Here I was all set to write about the discovery of carbon dioxide on HD 189733b when Alpha Centauri made its way back into the news. Twentieth Century Fox will be transmitting the re-make of the science fiction classic The Day The Earth Stood Still to Alpha Centauri on Friday the 12th, timing the event to coincide with the film’s opening here on Earth. The transmission is being handled by Florida-based Deep Space Communications Network, a private organization that offers transmission services to the public (not to be confused with the Deep Space Network that manages communications with our planetary probes).
Why does Deep Space Communications Network offer transmission services to the stars? From its FAQ:
For a number of reasons, one is because we have the equipment, and the know how so we can, and also because we thought it would be an interesting public service that is not currently available.
We’re doing it because we can…
This dubious news comes on the heels of the in many ways excellent National Geographic special Journey to the Edge of the Universe. I’m always fascinated with the way the media handle nearby stars and the planets that may orbit them, especially as our inventory of confirmed planets continues to grow, and the show’s graphics were superb, its narration gripping. But how puzzling to run into a fundamental misunderstanding about our nearest stellar neighbors.
The putative travelers have moved out through the Solar System, passing (an ingenious touch) the various probes and artifacts we humans have scattered from Mercury out to the Kuiper Belt. As we move to the nearest stars, we pass what is obviously the red dwarf Proxima Centauri and make for the binaries Centauri A and B. Describing them, the narrator says, “Not one but three stars, spinning around each other locked in a celestial standoff, each star’s gravity attracting the other, their blazing orbital speed keeping them apart.”
And then this: “Get between them and we’d be vaporized.”
Not a chance. We don’t yet know whether there are planets around Centauri A or B. But we do know that there are stable orbits around these stars, and that both of them could have planets in the habitable zone, where liquid water can flow on the surface. Their mean separation is 23 AU. There is, in other words, plenty of room between Centauri A and B for a spacecraft to move without danger of being vaporized. I feel like I’m nitpicking given the intense effort that went into this production, but it seems important to clear up misconceptions that are widely distributed.
As with the show’s treatment of Gliese 581 c. The National Geographic special shows the planet as a living world of continents and oceans, and indeed, the discovery announcement made it appear that 581 c was squarely in the habitable zone of this tiny red dwarf. But almost every subsequent study has shown this to be deeply unlikely — conditions on Gliese 581 c are probably much more like Venus than Earth. Moreover, although the show depicted the planet as rotating, so that the day/night terminator continued to shift, it’s much more likely that this planet is tidally locked to its primary, one side always facing the star.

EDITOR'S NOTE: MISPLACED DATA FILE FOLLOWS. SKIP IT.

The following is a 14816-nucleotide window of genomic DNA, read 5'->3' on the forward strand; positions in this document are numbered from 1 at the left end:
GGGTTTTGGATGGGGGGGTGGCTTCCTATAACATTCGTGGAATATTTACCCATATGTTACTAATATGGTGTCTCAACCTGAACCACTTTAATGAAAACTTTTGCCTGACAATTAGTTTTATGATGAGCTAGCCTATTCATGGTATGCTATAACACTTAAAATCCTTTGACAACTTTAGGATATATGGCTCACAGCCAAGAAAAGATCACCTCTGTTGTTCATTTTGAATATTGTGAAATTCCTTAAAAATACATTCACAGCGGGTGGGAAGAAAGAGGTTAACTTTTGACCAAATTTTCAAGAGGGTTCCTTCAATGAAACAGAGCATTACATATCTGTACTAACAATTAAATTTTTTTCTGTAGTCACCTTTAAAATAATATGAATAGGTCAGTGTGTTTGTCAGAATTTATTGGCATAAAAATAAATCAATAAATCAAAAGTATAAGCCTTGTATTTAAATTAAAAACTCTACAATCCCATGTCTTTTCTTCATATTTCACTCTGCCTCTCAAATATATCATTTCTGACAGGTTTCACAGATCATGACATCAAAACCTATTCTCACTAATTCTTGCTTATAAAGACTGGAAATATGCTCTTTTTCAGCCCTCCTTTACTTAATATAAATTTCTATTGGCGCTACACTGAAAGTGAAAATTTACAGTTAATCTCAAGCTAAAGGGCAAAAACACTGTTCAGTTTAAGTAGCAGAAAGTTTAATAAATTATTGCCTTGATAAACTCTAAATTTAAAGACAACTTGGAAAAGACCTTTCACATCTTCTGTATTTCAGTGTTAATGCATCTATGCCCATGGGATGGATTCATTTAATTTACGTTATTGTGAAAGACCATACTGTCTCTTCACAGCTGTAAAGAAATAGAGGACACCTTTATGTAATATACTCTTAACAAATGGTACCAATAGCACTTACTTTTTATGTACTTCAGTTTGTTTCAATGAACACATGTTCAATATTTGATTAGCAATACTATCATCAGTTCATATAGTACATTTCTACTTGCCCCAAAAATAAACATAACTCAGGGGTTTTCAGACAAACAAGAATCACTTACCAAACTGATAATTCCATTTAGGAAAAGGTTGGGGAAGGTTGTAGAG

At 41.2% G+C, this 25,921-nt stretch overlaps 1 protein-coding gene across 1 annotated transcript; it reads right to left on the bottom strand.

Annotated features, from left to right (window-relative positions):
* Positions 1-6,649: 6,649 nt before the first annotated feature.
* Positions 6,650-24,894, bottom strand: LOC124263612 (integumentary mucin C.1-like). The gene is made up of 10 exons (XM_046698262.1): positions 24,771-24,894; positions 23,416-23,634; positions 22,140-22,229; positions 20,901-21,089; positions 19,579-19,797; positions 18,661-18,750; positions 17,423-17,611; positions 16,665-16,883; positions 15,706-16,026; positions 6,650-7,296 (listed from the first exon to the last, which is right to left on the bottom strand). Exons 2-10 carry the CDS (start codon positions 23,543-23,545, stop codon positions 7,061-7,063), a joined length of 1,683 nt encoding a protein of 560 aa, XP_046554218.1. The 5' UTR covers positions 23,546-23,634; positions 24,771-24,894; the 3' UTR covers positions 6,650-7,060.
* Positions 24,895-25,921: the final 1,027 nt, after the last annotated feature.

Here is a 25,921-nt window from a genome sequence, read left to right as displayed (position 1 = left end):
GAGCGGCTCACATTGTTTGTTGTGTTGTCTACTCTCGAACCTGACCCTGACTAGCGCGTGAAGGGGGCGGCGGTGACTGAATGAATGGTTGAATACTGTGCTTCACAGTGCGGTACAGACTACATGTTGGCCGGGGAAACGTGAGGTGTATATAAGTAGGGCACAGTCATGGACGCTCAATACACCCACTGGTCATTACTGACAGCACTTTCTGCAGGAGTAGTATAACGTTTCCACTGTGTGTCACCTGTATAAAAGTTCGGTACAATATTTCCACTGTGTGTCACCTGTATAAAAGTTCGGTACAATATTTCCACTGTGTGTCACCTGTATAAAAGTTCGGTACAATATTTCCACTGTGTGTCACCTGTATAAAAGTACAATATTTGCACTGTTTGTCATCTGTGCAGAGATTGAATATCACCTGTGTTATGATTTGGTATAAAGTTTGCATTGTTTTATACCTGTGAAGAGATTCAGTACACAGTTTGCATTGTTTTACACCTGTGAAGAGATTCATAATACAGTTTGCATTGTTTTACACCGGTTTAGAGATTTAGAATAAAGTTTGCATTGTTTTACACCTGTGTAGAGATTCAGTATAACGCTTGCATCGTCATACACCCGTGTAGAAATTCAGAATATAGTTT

We ran through the entire GL 581 c story here over the past few years — you can use the search function to pull these stories up. An initial euphoria (all too incautiously embraced in my opening story on the discovery) quickly gave way to skepticism. Indeed, if there is a habitable planet in the GL 581 system, it may (just possibly) be GL 581 d.
As far as Twentieth Century Fox goes, my thoughts on METI are no secret. But look, there are advocates who make a strong case for METI, just as there are reputable and serious scientists who question whether brightening our signature in the electromagnetic spectrum is a good idea. I can listen and learn from both, but what I find deeply troubling is the notion that we can take a serious issue — one that deserves thoughtful study in many disciplines — and casually throw it out the window by yet another fait accompli.
Is it too late to lock down the mania for METI? Probably, as we’re beaming everything from movies and ads for the Doritos to watch them by seemingly at will. And a case can be made that our TV and radio signals are already reaching nearby stars, and that an advanced civilization could pick them up, as well as detecting biomarkers in our atmosphere. That’s plausible, but a sudden and deliberate brightening of our signal for whatever purpose strikes me as unwise given how little we know about the conditions that surround us. I doubt seriously that such transmissions endanger us, but the point is, we don’t know, and in the absence of that knowledge, caution and further study seem a more prudent course.